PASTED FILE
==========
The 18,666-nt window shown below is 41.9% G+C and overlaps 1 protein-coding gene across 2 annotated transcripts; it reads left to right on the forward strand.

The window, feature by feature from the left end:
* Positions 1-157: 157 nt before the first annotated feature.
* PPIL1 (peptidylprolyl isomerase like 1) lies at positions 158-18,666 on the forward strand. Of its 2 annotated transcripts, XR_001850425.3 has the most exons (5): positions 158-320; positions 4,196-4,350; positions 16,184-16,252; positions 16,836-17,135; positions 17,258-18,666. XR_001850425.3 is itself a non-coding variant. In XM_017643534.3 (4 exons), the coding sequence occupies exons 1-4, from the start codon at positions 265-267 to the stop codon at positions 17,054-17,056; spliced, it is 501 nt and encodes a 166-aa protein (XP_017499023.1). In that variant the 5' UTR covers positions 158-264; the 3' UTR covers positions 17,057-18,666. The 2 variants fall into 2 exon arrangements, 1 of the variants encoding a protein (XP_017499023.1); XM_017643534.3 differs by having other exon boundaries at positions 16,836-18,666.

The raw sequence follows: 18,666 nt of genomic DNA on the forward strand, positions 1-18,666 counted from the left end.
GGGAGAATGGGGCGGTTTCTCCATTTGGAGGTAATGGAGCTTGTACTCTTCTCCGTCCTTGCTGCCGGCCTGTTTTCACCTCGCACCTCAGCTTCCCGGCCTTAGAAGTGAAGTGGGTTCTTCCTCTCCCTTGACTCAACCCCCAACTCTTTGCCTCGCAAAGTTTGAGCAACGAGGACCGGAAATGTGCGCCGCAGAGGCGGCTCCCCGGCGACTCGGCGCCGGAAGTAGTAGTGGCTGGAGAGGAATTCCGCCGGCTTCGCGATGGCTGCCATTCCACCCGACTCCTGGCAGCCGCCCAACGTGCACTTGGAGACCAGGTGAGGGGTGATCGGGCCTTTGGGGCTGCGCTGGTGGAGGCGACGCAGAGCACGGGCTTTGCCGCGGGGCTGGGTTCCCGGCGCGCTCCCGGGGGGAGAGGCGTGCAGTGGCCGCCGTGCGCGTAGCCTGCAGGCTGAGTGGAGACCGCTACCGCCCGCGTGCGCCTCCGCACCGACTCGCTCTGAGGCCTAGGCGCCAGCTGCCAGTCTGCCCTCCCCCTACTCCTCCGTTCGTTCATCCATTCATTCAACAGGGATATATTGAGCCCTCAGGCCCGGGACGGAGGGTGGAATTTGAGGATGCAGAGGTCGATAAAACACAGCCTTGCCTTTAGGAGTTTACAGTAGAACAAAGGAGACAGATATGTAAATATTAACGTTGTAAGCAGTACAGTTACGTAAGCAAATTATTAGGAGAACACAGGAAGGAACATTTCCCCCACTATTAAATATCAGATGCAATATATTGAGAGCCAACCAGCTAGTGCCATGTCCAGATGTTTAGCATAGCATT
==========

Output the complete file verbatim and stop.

The 18,666-nt window shown below is 41.9% G+C and overlaps 1 protein-coding gene across 2 annotated transcripts; it reads left to right on the forward strand.

The window, feature by feature from the left end:
* Positions 1-157: 157 nt before the first annotated feature.
* PPIL1 (peptidylprolyl isomerase like 1) lies at positions 158-18,666 on the forward strand. Of its 2 annotated transcripts, XR_001850425.3 has the most exons (5): positions 158-320; positions 4,196-4,350; positions 16,184-16,252; positions 16,836-17,135; positions 17,258-18,666. XR_001850425.3 is itself a non-coding variant. In XM_017643534.3 (4 exons), the coding sequence occupies exons 1-4, from the start codon at positions 265-267 to the stop codon at positions 17,054-17,056; spliced, it is 501 nt and encodes a 166-aa protein (XP_017499023.1). In that variant the 5' UTR covers positions 158-264; the 3' UTR covers positions 17,057-18,666. The 2 variants fall into 2 exon arrangements, 1 of the variants encoding a protein (XP_017499023.1); XM_017643534.3 differs by having other exon boundaries at positions 16,836-18,666.

The raw sequence follows: 18,666 nt of genomic DNA on the forward strand, positions 1-18,666 counted from the left end.
GGGAGAATGGGGCGGTTTCTCCATTTGGAGGTAATGGAGCTTGTACTCTTCTCCGTCCTTGCTGCCGGCCTGTTTTCACCTCGCACCTCAGCTTCCCGGCCTTAGAAGTGAAGTGGGTTCTTCCTCTCCCTTGACTCAACCCCCAACTCTTTGCCTCGCAAAGTTTGAGCAACGAGGACCGGAAATGTGCGCCGCAGAGGCGGCTCCCCGGCGACTCGGCGCCGGAAGTAGTAGTGGCTGGAGAGGAATTCCGCCGGCTTCGCGATGGCTGCCATTCCACCCGACTCCTGGCAGCCGCCCAACGTGCACTTGGAGACCAGGTGAGGGGTGATCGGGCCTTTGGGGCTGCGCTGGTGGAGGCGACGCAGAGCACGGGCTTTGCCGCGGGGCTGGGTTCCCGGCGCGCTCCCGGGGGGAGAGGCGTGCAGTGGCCGCCGTGCGCGTAGCCTGCAGGCTGAGTGGAGACCGCTACCGCCCGCGTGCGCCTCCGCACCGACTCGCTCTGAGGCCTAGGCGCCAGCTGCCAGTCTGCCCTCCCCCTACTCCTCCGTTCGTTCATCCATTCATTCAACAGGGATATATTGAGCCCTCAGGCCCGGGACGGAGGGTGGAATTTGAGGATGCAGAGGTCGATAAAACACAGCCTTGCCTTTAGGAGTTTACAGTAGAACAAAGGAGACAGATATGTAAATATTAACGTTGTAAGCAGTACAGTTACGTAAGCAAATTATTAGGAGAACACAGGAAGGAACATTTCCCCCACTATTAAATATCAGATGCAATATATTGAGAGCCAACCAGCTAGTGCCATGTCCAGATGTTTAGCATAGCATT